It’s been previously noted the unnatural oddness that is leaving behind a virtual representation of oneself on the myface. As this shit gets more mainstream, the awkwardness gets more familiar and yet more surreal. In the Times, Adam Cohen writes of a friend’s Facebook profile becoming a sort of living shrine to a dead-too-soon friend. At least it served that function to those who friended him up while he was still alive, and until his surviving family chooses to pull the plug on the profile. But what of those who die unloved, unmourned, unfriended?
I recently threw in the towel and joined Facebook, the creepy, creepy improvement on Friendster and MySpace. Immediately, the computer intelligence starts recommending friends I should connect with. How does this bloody thing know the names of girls that I went on one or two dates with three or four years ago? And why does this blasted thing want me to be friends with Don Busky? Busky died late last year, and in life we were something closer to enemies than friends.
He was always an odd fellow, more noted for his reclusiveness than his actual politics or personality. As an ambitious young turk, I quickly butted heads with the guy in an attempt to recruit eager new recruits to charter a more active Philadelphia local of the Socialist Party and overthrow an innocent savant who was more interested in publishing silly little zines with a socialist bent. Shortly after I showed up for work in the party’s national office, as a teenage socialist in 1996, my buddy Clement Joseph started cracking jokes about the disembodied brain in a jar that was Donald F. Busky. My only interactions with the comrade were a fairly acrimonious e-mail exchange over his failure to properly represent the party (or, indeed, turn up to a single meeting) in the “Unity 2000” rally planning. His last message to me (and every party member for whom he could find an email address) was addressed, simply, “Cde. Richman owes some apologies.” I met him a few months later at a YPSL convention near Rittenhouse Square in 2001. We spoke not a word, but it was the first time I had been in his physical presence. The brain in a jar was a large man, shy and soft-spoken. He was a devoted Mac user, a labor buff and adjunct professor. We might have been friends if we hadn’t started as enemies. It was a sad loss, but C’est la vie. I soon left the party, and didn’t hear about Busky again until Gabe Ross passed on the unfortunate news about his death last December.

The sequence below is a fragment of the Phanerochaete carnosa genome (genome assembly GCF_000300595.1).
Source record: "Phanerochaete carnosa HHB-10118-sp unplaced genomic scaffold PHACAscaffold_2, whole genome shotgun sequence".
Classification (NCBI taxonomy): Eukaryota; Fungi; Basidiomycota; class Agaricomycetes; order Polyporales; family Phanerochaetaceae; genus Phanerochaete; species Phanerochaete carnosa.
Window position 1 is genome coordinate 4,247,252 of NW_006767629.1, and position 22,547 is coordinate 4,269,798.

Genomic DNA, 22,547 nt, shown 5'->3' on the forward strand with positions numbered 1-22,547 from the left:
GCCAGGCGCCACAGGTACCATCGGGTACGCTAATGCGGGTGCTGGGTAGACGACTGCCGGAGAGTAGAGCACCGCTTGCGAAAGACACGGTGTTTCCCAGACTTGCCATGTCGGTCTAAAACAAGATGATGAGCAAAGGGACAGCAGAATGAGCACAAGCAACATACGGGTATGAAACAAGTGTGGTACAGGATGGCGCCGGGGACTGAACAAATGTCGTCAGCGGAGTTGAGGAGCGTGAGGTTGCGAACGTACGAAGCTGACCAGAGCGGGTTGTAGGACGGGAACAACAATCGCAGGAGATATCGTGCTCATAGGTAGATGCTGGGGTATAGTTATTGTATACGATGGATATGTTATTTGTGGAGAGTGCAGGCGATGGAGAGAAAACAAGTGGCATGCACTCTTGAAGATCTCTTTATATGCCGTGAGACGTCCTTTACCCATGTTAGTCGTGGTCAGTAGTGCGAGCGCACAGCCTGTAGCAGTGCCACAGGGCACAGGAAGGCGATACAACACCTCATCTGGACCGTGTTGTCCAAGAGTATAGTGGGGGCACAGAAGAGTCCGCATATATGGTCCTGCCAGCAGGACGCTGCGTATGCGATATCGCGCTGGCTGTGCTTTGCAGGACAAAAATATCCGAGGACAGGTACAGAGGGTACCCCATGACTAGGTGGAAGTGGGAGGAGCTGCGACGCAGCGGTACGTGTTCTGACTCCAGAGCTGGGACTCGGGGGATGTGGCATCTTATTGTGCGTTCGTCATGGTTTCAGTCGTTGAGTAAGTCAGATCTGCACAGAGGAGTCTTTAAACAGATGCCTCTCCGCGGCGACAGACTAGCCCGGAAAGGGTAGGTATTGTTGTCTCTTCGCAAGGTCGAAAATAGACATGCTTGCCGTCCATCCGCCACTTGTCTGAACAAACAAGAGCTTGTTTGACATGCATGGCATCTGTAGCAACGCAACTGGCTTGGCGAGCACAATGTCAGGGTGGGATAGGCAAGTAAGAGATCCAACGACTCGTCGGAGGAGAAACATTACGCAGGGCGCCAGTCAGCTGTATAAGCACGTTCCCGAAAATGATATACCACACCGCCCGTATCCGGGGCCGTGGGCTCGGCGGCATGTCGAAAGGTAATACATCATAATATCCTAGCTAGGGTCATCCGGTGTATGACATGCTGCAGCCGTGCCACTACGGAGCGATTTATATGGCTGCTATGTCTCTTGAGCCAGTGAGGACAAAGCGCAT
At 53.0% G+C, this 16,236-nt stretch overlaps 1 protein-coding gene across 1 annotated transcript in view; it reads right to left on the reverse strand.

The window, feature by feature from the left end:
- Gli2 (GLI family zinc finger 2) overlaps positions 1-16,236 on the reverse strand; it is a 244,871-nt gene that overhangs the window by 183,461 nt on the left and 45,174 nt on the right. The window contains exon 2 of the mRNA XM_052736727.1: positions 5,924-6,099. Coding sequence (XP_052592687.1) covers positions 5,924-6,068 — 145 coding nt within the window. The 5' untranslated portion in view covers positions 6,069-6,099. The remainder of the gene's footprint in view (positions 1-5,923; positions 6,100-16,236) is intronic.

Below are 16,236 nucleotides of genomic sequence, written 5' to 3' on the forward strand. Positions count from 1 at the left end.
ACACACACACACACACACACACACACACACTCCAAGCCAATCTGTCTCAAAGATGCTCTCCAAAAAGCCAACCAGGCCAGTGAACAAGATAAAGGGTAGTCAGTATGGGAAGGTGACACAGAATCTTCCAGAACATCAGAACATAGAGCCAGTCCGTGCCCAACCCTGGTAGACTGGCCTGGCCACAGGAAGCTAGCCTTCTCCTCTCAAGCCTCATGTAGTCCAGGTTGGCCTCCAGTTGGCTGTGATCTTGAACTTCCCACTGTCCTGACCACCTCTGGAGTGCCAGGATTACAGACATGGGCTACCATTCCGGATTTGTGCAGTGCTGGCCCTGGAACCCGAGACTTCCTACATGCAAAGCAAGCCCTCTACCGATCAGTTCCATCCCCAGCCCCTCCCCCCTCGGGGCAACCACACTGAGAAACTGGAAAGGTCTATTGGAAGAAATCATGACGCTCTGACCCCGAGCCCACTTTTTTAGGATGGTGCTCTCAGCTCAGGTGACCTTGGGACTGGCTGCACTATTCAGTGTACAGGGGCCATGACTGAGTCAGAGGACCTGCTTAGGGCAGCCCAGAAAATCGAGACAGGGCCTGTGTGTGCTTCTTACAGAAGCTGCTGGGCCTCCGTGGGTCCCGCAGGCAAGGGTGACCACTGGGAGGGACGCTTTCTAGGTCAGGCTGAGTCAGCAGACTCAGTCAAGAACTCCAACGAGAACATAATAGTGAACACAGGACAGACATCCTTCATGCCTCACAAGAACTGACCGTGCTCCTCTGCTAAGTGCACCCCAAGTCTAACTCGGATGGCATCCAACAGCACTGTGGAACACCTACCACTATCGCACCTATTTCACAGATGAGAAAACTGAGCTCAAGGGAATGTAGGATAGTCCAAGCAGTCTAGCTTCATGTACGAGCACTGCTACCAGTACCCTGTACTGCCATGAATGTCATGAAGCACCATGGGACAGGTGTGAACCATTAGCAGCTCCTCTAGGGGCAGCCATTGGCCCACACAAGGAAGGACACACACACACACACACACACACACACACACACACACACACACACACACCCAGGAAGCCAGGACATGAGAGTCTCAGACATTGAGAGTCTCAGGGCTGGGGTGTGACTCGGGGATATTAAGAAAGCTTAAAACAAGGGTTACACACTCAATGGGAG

The next time I saw Cde. Busky’s name was on an open public records access request for the list of adjunct faculty at a community college down in southern New Jersey, where I’m helping the part-timers form a union. Prof. Donald F. Busky gets to be a voter in their union election, except that he couldn’t possibly vote “Union Yes” (as he surely would have) because he is No Longer Employed. Still, it was a kick in the guts to see his name on that OPRA list, just as it is a kick in the guts to see him recommended as a friend on Facebook whenever I log in, and to see his name and home address on a mailing label for a mailing we worked on last Friday for the union campaign.
I don’t think his elderly mother (if she’s still alive), or any other surviving relative knows enough to get Cde. Busky’s Facebook profile retired. Therefore, he will continue to haunt me. Perhaps I’ll learn to be a better comrade to those who have yet to shuffle off this mortal coil.